There appear to be no cinematics other than the mission briefings and an intro movie for each sub-campaign. These are done using the game's engine, and look about the same as gameplay itself, which is pretty nice. The environments seem to be mainly eye candy and some cover in the form of hills and mountains. There also seems to be no way to scar the terrain at all; shooting at the ground won't create bullet holes, burn marks, or craters, and you can score a direct artillery hit on a palm tree and it will just keep waving in the breeze. With all the attention paid to detail in other aspects of the game, I was hoping to see this as well, and it was slightly unnerving to realize that the landscape wasn't responding to what was happening to it.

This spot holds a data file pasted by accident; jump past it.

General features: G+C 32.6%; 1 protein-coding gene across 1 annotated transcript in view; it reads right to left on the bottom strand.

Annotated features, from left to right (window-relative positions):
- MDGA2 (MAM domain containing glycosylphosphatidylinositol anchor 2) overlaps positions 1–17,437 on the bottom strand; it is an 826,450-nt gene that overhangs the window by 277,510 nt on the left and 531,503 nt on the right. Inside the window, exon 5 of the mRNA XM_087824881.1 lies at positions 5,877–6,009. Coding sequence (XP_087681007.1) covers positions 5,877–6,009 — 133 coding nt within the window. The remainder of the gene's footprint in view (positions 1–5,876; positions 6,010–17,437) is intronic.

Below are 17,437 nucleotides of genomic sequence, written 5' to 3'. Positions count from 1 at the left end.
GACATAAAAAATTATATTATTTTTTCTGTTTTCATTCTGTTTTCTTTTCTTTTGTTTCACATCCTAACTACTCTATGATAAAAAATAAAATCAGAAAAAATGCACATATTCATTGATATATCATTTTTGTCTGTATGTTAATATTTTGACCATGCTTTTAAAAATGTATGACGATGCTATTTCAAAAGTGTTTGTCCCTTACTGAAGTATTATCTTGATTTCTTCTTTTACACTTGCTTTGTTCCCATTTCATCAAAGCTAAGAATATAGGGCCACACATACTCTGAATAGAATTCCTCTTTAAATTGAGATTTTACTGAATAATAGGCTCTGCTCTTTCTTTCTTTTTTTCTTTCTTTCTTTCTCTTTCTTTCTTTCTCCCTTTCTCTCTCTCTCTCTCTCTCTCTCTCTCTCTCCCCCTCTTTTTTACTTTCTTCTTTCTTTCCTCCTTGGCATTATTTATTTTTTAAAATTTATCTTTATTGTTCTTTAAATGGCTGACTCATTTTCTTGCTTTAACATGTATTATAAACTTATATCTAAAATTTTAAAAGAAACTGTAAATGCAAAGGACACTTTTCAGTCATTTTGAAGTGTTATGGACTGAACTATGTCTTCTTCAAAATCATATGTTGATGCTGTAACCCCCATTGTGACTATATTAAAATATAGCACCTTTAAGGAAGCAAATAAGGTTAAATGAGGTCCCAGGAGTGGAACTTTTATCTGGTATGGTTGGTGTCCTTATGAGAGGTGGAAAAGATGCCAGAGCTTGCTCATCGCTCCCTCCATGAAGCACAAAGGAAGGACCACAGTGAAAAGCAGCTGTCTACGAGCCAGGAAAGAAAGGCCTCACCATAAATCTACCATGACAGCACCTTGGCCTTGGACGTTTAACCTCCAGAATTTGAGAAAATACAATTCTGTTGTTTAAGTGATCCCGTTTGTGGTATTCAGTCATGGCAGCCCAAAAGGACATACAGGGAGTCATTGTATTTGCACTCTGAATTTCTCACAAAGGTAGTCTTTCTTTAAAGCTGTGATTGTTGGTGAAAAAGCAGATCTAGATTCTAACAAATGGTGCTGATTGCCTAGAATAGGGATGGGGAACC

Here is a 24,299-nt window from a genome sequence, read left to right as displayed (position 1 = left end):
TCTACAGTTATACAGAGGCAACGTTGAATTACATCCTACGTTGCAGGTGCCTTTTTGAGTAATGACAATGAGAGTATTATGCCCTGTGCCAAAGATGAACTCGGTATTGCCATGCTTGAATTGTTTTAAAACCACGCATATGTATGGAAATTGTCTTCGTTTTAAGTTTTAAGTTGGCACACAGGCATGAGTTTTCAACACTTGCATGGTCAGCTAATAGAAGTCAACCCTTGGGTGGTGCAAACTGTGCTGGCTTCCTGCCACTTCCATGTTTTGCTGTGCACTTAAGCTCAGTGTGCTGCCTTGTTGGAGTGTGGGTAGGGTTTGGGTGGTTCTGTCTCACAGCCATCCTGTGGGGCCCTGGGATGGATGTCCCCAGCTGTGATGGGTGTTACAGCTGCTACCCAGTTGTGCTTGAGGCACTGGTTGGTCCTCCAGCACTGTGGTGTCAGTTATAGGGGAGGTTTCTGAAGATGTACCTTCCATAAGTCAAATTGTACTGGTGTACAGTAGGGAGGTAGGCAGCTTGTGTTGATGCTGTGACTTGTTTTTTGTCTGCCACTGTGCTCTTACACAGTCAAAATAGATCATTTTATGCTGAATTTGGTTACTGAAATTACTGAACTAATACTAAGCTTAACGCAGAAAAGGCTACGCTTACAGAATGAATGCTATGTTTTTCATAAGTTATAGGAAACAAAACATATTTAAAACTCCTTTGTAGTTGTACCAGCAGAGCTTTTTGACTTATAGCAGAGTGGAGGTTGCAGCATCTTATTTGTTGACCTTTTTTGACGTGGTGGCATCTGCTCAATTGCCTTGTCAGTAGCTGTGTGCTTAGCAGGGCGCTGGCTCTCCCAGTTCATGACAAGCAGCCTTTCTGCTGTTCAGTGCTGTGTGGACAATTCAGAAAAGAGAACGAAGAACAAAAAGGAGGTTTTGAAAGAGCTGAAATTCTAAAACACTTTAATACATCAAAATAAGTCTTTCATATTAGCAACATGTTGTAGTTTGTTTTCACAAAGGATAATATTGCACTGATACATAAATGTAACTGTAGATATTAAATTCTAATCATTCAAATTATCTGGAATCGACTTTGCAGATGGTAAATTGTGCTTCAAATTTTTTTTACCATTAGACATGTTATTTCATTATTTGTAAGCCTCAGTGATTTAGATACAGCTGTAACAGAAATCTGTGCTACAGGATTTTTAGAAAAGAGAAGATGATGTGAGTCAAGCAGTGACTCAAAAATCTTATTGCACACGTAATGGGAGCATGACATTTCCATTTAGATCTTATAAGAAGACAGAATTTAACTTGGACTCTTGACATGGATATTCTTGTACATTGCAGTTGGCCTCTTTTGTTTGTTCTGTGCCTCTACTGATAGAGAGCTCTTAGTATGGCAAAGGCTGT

The level of detail is adjustable, and details such as water effects and reflections can be turned off. The game also supports Environmental and Emboss bump mapping, but I tested this game on both Kyro2 and GeForce2-based video cards, and both bump mapping options were grayed out. It is apparently fully supported on Matrox cards at this point, and some screenshots of the effect it has can be seen here. The developers are currently working to implement the bump mapping protocols on other cards through a patch.

Score: 19/20